Solar activity does more than steer climate cycles on earth – it alters the very make-up of the atmosphere. Solar storms, and the resulting cosmic radiation that strikes our planet, changes the ratio of carbon isotopes in the atmosphere. These specific isotopes are absorbed and locked away within the growth ring formed the year that a major storm took place. These carbon “markers” exist in other organic materials as well, and early artifacts – basketry, papyrus – that demonstrate the presence of these isotopes can now be dated precisely, all because of the exacting timescale laid down in ancient tree rings. Trees are the scribes of nature, “remembering” events in the physical sense: A tree takes again the effect of...

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I Make it Up as I Go Along

“I am not very good at visualizing the final outcome of my projects. Unless taking the time to make a detailed prototype is justifiable (almost never in my case), I often employ what programmers and software designers have come to call “iterative design” – a cyclical method of tweaking and refining the product as the user provides feedback. This is merely a fancy-pants way of saying that I make it up as I go along. So, seeing the bench at its final height, I decided to remove some of the bulk in the middle. I laid out a relief where my legs will be, and sawed several relief cuts, then chopped out the waste with a chisel. The top and...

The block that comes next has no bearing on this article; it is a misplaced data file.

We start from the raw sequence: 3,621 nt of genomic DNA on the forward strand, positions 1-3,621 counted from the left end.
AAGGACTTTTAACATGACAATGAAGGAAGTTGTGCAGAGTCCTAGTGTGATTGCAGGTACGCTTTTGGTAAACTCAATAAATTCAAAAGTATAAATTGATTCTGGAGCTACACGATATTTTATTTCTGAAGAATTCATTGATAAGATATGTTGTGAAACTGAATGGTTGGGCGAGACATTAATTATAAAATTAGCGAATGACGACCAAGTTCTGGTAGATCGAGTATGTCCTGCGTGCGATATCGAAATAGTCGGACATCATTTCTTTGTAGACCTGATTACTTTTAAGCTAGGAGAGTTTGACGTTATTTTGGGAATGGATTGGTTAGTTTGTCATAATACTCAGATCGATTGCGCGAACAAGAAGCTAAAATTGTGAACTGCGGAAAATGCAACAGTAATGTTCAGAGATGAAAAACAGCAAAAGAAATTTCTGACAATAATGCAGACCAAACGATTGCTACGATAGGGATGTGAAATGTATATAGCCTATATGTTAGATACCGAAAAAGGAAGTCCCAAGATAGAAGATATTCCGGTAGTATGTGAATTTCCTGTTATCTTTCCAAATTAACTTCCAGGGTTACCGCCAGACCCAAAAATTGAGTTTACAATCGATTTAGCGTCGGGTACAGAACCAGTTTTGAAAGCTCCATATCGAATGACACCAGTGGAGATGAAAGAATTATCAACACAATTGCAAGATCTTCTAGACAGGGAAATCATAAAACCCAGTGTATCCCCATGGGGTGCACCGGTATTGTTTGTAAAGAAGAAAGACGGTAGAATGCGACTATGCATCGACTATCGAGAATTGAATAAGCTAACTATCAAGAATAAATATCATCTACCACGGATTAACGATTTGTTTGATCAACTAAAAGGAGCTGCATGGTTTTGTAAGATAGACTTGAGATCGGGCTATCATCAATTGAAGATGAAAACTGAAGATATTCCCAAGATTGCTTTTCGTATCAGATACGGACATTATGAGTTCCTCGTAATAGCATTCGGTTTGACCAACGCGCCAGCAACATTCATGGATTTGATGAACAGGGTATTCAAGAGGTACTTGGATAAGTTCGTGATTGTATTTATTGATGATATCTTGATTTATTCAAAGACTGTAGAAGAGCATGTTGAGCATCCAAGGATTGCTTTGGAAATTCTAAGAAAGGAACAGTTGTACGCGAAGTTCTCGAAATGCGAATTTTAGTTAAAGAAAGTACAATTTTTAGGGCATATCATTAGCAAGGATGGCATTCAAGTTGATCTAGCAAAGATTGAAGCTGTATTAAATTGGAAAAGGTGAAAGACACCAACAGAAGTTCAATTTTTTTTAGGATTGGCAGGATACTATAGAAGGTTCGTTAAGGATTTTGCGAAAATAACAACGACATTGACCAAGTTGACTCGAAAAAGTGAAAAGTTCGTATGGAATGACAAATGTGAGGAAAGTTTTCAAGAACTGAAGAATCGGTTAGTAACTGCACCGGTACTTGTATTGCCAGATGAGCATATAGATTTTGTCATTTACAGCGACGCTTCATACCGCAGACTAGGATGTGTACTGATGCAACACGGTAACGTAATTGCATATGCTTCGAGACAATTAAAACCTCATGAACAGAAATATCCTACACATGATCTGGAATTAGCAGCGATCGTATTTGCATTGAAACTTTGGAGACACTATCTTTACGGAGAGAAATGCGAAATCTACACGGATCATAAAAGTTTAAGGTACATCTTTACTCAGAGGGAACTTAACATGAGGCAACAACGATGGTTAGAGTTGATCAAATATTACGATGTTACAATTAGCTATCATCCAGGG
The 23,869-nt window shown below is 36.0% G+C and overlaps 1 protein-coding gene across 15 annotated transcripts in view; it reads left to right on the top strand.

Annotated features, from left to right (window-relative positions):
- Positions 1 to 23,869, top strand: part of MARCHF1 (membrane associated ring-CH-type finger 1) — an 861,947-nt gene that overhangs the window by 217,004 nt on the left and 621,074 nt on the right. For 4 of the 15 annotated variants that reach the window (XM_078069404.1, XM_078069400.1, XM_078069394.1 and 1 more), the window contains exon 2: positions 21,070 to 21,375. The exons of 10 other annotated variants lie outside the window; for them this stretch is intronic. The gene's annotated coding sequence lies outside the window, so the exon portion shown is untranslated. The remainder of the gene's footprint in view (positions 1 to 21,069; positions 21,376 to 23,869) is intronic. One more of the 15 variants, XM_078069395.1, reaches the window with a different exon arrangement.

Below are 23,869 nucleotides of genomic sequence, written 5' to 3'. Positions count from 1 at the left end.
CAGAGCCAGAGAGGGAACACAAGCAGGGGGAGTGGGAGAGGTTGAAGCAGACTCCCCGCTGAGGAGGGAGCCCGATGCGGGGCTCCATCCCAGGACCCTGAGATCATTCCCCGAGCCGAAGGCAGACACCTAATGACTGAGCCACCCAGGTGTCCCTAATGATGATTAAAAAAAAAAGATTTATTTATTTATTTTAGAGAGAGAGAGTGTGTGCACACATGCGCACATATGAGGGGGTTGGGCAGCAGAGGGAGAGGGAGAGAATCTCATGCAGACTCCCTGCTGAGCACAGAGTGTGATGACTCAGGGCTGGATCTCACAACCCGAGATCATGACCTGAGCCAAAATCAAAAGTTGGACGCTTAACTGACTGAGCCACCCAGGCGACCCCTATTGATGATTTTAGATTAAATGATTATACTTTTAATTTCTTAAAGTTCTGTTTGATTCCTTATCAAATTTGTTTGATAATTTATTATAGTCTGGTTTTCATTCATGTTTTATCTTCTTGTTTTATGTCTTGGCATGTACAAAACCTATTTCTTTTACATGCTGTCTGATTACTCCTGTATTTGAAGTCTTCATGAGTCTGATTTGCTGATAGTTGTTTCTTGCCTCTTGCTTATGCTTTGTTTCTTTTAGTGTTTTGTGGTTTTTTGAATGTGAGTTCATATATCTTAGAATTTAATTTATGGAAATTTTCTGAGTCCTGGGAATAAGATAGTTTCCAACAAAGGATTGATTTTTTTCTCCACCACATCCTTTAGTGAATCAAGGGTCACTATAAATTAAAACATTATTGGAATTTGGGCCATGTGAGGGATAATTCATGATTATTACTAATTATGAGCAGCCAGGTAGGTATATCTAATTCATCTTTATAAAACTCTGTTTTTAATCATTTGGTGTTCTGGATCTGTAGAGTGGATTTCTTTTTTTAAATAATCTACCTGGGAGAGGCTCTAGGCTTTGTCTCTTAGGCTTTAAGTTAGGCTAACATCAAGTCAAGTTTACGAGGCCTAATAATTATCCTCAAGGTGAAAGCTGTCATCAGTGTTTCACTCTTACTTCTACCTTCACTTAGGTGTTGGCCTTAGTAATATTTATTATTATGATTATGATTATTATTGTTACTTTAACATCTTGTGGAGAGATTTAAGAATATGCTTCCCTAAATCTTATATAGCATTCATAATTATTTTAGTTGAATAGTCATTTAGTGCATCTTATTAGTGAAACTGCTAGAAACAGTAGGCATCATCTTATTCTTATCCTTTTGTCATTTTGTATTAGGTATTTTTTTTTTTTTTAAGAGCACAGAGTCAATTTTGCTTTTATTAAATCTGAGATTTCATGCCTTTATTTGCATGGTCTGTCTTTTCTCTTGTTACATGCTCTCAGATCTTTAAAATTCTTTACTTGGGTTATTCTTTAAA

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Quite a Workout!

“I worked outside in the open air under the cover of a woodworking shed. The wood I was given was a trunk of greenwood, freshly cut from a tree. Unseasoned wood like this has a naturally high moisture content. I had no choice of wood during the television program, but usually when choosing the best wood for splitting you need to take great care to pick a vertically grown tree with no twists or knots along its surface. This ensures that once the wood is split it will be far less likely to bend or crack. It’s also important to make sure you have more wood than you might need. This ensures you have “spare parts” in the event of...